Pathogens are always a threat to the livestock and domestic animals due to their exposure to the contaminated environments. The study was conducted to evaluation of the prevalence of Escherichia coli, Shigella spp., Salmonella spp., and S. aureus, in farm animals (cattle and buffalos). A total of 150 (n = 150) samples were collected from cattle and buffaloes, 60 samples from cows’ and buffalo’s teats milk, 30 of water samples, and 60 of fecal samples isolates from dairy farm animals, which may act as reservoir disseminating such pathogens. Farm hygiene, management, and milking procedure were listed through a questionnaire. The most common pathogens detected in this study was E. coli 88 (58%) and S. aureus 81 (54%), followed by Salmonella spp. 32 (21%), and Shigella spp. 44 (29%), respectively. During the antibiogram studies, the results revealed that the highest number of bacterial isolates showed resistance against ampicillin 50 (56.8%), followed by ciprofloxacin 23 (26.1%) and augmentin 22 (25%) of Escherichia coli and ampicillin 49 (60.4%), cefpodoxime 23 (28.3%), and augmentin 20 (24.6%) of S. aureus. In the case of Salmonella spp., the highest resistance was showed by amoxicillin 16 (50%). In Shigella spp., the highest resistance was shown by ampicillin 16 (36.3%), followed by cefpodoxime and ceftazidime 10 (22.7%). The high frequency of isolates in this investigation with multiple antibiotic resistance ranges from 15. MARI % value of S. aureus and E. coli 15 (12.5%), followed by Salmonella and Shigella spp. ranges from 12 (10%), suggesting the presence of various antibiotic-resistant bacteria as well as highly resistant bacteria. The mean ± SD zone areas for the greater resistance are for E. coli and S. aureus, already known to be multiresistant, followed by Salmonella spp. and Shigella spp., when the zone areas are for the low resistance, and the findings determined that there was a little difference between S. aureus and E. coli.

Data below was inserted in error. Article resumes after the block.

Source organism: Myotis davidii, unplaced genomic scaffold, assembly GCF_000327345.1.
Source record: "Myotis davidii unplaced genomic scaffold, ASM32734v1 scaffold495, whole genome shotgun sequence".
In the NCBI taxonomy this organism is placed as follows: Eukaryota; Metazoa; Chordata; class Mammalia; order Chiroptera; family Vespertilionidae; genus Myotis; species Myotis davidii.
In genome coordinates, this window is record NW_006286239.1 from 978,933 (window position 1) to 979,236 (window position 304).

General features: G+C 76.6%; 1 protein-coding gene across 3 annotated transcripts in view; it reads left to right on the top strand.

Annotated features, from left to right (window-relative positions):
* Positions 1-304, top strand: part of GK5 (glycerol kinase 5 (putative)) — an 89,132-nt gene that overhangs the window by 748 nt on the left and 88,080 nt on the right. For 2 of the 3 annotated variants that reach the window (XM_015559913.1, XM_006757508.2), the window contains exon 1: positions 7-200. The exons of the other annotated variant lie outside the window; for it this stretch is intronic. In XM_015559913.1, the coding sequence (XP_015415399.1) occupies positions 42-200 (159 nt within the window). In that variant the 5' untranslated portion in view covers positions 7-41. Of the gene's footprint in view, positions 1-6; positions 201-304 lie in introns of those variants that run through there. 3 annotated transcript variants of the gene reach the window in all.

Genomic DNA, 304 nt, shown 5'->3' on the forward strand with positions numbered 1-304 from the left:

1. Introduction